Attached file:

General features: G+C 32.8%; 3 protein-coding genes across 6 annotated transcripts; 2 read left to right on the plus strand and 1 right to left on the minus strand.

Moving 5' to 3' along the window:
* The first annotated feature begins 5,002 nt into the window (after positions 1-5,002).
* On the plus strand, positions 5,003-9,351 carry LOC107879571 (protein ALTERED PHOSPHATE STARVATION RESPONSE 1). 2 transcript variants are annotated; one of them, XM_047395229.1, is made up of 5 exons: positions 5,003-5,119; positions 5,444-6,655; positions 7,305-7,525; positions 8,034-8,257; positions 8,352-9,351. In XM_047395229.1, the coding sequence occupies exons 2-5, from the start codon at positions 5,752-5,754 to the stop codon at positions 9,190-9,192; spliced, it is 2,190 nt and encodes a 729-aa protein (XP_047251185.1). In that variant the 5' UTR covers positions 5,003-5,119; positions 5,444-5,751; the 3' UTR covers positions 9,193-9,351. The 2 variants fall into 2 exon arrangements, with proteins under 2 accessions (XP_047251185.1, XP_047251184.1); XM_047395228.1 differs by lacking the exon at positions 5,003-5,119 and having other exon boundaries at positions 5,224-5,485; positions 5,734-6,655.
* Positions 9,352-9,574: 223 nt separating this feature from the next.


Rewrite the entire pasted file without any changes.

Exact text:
General features: G+C 32.8%; 3 protein-coding genes across 6 annotated transcripts; 2 read left to right on the plus strand and 1 right to left on the minus strand.

Moving 5' to 3' along the window:
* The first annotated feature begins 5,002 nt into the window (after positions 1-5,002).
* On the plus strand, positions 5,003-9,351 carry LOC107879571 (protein ALTERED PHOSPHATE STARVATION RESPONSE 1). 2 transcript variants are annotated; one of them, XM_047395229.1, is made up of 5 exons: positions 5,003-5,119; positions 5,444-6,655; positions 7,305-7,525; positions 8,034-8,257; positions 8,352-9,351. In XM_047395229.1, the coding sequence occupies exons 2-5, from the start codon at positions 5,752-5,754 to the stop codon at positions 9,190-9,192; spliced, it is 2,190 nt and encodes a 729-aa protein (XP_047251185.1). In that variant the 5' UTR covers positions 5,003-5,119; positions 5,444-5,751; the 3' UTR covers positions 9,193-9,351. The 2 variants fall into 2 exon arrangements, with proteins under 2 accessions (XP_047251185.1, XP_047251184.1); XM_047395228.1 differs by lacking the exon at positions 5,003-5,119 and having other exon boundaries at positions 5,224-5,485; positions 5,734-6,655.
* Positions 9,352-9,574: 223 nt separating this feature from the next.